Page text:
Diverticulosis and Diverticulitis

You may have been told after your routine colonoscopy (good for you for getting that done!) that you have diverticulosis or perhaps a family member or friend has told you they have it and you are wondering what it is and if you are at risk.  So what is diverticulosis and its cousin diverticulitis?  

Diverticulosis is a condition that occurs when the smooth lining of the digestive tract develops out-pouchings or pockets.  This is most often seen in the large intestine, also known as the colon.  It is very common in older people, and in the United States affects approximately half of Americans over the age of 60 years old.  Diverticulosis is often discovered incidentally during a colonoscopy because it does not cause typically cause symptoms.   

So why does diverticulosis occur? 

The pockets of the bowel develop because the musculature becomes weakened over time.  This weakness is thought to be related to a diet low in fiber and high in fat and red meat which slow the movement of the stool through the colon. This increases pressure on the bowel walls and pockets are formed.  Other factors that interfere with gut activity are decreased physical activity, obesity and smoking which all increase the incidence of diverticular disease.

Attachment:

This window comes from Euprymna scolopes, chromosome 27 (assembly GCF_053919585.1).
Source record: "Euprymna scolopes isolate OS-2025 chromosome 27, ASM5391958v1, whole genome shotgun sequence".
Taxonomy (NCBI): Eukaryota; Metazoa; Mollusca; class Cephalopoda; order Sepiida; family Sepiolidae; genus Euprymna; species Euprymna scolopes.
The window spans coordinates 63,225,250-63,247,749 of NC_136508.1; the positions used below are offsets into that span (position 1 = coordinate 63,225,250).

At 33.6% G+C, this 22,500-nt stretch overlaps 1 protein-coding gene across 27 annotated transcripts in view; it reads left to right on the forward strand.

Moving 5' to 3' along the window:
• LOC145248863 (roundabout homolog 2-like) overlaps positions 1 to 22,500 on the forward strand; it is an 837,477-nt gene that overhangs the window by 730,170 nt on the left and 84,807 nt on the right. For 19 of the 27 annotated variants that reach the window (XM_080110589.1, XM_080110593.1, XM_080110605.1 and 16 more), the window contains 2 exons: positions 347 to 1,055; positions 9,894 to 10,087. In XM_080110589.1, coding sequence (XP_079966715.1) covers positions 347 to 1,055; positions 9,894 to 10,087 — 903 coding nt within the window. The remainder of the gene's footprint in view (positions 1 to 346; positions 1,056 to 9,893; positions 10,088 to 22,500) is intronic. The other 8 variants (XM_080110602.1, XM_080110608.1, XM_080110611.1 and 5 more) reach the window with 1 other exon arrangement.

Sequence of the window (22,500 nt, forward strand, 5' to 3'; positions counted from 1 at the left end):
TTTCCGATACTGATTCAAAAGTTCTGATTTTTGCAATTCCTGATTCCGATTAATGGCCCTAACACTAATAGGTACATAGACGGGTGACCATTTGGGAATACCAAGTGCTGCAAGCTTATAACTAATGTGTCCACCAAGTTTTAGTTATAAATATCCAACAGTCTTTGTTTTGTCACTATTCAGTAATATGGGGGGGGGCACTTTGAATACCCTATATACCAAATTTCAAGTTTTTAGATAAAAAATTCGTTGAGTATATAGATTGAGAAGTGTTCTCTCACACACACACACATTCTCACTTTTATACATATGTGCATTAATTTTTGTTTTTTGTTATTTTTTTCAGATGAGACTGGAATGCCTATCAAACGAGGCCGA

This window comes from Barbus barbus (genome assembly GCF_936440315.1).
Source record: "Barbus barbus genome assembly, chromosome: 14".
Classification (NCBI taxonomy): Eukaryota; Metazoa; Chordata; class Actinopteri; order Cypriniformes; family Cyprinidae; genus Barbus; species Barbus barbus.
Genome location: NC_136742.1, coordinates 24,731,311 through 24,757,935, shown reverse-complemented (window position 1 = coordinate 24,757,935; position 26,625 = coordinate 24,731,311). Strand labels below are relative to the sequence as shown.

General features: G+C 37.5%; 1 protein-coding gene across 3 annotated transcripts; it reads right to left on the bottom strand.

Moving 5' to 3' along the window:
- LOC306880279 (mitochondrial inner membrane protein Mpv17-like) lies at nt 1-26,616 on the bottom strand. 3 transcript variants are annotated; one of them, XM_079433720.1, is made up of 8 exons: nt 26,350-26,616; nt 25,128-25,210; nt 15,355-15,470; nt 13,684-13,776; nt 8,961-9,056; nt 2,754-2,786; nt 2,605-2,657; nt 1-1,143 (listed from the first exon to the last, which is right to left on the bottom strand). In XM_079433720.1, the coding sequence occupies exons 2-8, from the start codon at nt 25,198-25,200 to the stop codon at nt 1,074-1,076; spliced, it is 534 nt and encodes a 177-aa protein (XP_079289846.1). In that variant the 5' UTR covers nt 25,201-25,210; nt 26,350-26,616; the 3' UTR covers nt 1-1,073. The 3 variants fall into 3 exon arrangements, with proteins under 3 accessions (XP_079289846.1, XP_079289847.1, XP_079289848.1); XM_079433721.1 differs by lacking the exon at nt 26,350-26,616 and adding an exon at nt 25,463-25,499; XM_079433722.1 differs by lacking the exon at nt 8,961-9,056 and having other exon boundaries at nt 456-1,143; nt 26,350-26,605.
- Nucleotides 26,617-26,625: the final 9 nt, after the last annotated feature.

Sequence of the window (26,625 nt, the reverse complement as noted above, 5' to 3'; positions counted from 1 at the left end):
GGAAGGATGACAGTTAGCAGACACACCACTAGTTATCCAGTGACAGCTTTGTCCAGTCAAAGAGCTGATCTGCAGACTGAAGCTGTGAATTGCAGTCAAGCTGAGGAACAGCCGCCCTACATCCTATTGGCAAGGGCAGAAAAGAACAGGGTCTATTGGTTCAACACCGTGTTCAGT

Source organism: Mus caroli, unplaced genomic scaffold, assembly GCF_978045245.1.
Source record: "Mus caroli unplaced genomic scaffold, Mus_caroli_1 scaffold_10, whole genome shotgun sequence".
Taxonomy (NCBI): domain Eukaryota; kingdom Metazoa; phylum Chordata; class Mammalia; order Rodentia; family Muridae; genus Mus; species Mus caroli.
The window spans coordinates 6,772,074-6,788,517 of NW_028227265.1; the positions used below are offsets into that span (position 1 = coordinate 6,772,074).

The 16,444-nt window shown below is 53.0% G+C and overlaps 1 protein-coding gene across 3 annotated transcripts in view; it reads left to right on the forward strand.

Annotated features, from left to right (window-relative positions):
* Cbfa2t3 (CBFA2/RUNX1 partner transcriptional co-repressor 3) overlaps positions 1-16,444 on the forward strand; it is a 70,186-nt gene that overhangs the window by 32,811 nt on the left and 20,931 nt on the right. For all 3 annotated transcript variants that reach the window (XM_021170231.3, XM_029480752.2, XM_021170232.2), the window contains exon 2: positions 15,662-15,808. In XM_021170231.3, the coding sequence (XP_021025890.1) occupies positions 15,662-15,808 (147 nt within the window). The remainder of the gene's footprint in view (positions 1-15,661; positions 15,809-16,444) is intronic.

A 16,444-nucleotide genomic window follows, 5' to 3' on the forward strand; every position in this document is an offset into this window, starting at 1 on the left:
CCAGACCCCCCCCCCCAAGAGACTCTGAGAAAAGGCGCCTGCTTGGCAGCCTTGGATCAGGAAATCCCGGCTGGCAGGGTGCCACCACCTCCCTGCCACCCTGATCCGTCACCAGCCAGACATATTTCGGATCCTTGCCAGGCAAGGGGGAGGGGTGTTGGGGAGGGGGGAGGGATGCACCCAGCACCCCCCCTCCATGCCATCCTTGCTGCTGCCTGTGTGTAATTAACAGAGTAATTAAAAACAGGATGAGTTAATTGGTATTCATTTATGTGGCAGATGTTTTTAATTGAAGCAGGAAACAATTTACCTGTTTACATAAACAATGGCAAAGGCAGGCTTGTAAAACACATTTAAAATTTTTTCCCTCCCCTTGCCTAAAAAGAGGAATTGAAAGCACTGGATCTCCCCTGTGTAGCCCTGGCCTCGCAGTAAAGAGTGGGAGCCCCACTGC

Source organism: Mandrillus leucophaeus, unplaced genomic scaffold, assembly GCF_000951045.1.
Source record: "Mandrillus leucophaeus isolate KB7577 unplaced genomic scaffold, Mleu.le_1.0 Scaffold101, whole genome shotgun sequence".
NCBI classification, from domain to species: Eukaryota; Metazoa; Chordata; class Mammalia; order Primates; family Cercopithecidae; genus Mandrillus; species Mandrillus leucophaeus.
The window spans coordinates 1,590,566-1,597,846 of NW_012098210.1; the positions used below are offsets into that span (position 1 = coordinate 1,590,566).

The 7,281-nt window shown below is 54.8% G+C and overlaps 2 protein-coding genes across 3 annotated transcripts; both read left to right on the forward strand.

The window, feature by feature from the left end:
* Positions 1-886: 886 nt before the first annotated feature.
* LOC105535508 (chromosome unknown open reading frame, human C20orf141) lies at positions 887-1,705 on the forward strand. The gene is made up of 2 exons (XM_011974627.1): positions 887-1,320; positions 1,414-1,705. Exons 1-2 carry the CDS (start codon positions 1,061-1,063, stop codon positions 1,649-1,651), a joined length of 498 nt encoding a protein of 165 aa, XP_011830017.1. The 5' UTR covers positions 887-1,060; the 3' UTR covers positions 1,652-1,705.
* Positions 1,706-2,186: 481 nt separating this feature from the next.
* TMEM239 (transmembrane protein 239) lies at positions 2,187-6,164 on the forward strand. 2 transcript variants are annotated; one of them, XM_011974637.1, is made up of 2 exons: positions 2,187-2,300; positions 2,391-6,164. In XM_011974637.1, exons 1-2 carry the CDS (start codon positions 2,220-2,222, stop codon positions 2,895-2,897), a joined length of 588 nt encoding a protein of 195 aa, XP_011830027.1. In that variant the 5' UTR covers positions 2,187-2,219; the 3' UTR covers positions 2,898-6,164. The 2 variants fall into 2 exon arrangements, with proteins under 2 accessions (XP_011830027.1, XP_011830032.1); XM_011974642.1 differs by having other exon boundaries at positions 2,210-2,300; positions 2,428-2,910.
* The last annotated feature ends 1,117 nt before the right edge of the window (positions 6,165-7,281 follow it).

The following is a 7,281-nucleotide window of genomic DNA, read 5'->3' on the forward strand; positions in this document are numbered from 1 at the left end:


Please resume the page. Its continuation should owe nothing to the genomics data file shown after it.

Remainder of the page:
There is no treatment for diverticulosis, so the best approach is prevention. 

The way to prevent diverticula from worsening or developing in the first place is to include lots of fiber in your diet.  The recommended daily fiber intake for a woman is around 25 grams.  Check out this chart to see some high fiber foods to be sure you are getting enough: https://www.mayoclinic.org/healthy-lifestyle/nutrition-and-healthy-eating/in-depth/high-fiber-foods/art-20050948.  Remember, wherever fiber goes, water needs to follow as fiber is a stool bulking agent so water is needed to help move stool through the bowels.  

Image: William Felker/Unsplash

By ensuring enough fiber and limiting red meat and fat in the diet, not only will this help prevent the formation of diverticulosis, it will also help prevent the main complication of diverticulosis: diverticulitis. 

Diverticulitis is what happens when a diverticula becomes infected or inflamed.  Symptoms of diverticulitis include abdominal pain, fever, chills, loss of appetite and can cause nausea, vomiting and a change in bowel habits.  Diverticulitis is diagnosed by physical exam and often a CT scan and lab work.  It is treated with a course of antibiotics. It is important to seek treatment for suspected diverticulitis in order to prevent serious complications like abscess formation and blood infection.

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